To reduce the wasted bandwidth that results from texturing occluded pixels, Z-occlusion culling has been implemented. Efforts at understanding GeForce3 Z-occlusion culling were thwarted by NVIDIA's reluctance to reveal what they perceived as proprietary information. In the absence of an official explanation, we can only make a few deductions. A very important principle is that early Z-testing, i.e. prior to texture mapping, is a tradeoff between bandwidth reduction and overall rendering time. The more extensive the early Z-testing, the greater the time spent and the longer the overall rendering time. It is also important that the application sends objects for rendering approximately in a front to back sequence. With that in mind, three considerations for early Z-testing are discussed.

First, does early Z-testing involve evaluating whole polygons or the depth value of each pixel? Evaluating whole polygons may take place even earlier in the graphics pipeline, i.e prior to triangle setup. Triangular artifacts may result if the criteria for rejecting polygons are overly aggressive. In addition, occluding polygons that intersect may not be resolved satisfactorily. On the other hand, evaluating pixels are less prone to visual artifacts. From a reading of the GeForce3 whitepapers, one may infer a per pixel process is being used.

Second, we must apply early Z-testing very selectively when there is a reasonably good chance that the pixels or polygons that are being tested are in fact occluded. This especially holds true in a per pixel process. One way this may be achieved is by choosing pixels in that are in a foremost position. NVIDIA has a patent to greatly accelerate the generation of pixels with high pixel to texel ratios during triangle setup. A pixel with a high pixel to texel ratio would seem like a good candidate for use as an occluder. Furthermore, being able to generate such pixels a few orders of magnitude faster than the usual triangle setup is a big plus.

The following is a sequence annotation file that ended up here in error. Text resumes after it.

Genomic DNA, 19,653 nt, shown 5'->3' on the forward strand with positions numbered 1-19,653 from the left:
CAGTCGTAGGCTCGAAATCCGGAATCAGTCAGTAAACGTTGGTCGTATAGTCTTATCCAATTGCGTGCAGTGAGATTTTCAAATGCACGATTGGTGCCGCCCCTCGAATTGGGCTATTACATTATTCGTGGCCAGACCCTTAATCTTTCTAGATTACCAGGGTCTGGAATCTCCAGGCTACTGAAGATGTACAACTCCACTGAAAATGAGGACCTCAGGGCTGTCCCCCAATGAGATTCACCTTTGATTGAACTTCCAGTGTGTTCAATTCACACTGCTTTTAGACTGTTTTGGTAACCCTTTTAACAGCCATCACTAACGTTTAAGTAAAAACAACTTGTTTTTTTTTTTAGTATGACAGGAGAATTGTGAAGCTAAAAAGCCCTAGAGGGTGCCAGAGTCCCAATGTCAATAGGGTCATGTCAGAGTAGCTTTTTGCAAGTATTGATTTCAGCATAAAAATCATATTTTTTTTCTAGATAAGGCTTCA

Third, is the early Z-testing on-chip or off-chip? Obviously, being able to keep operations on-chip will be tremendously fast, but there are limits to the amount of depth information that may be stored on-chip. So, having an off-chip repository might be a more flexible and a more scaleable as far as storage space is concerned. The bandwidth overhead may be amortized by a crossbar memory controller that load balances itself to service early Z checks.

Lightspeed Memory Architecture Crossbar memory controller

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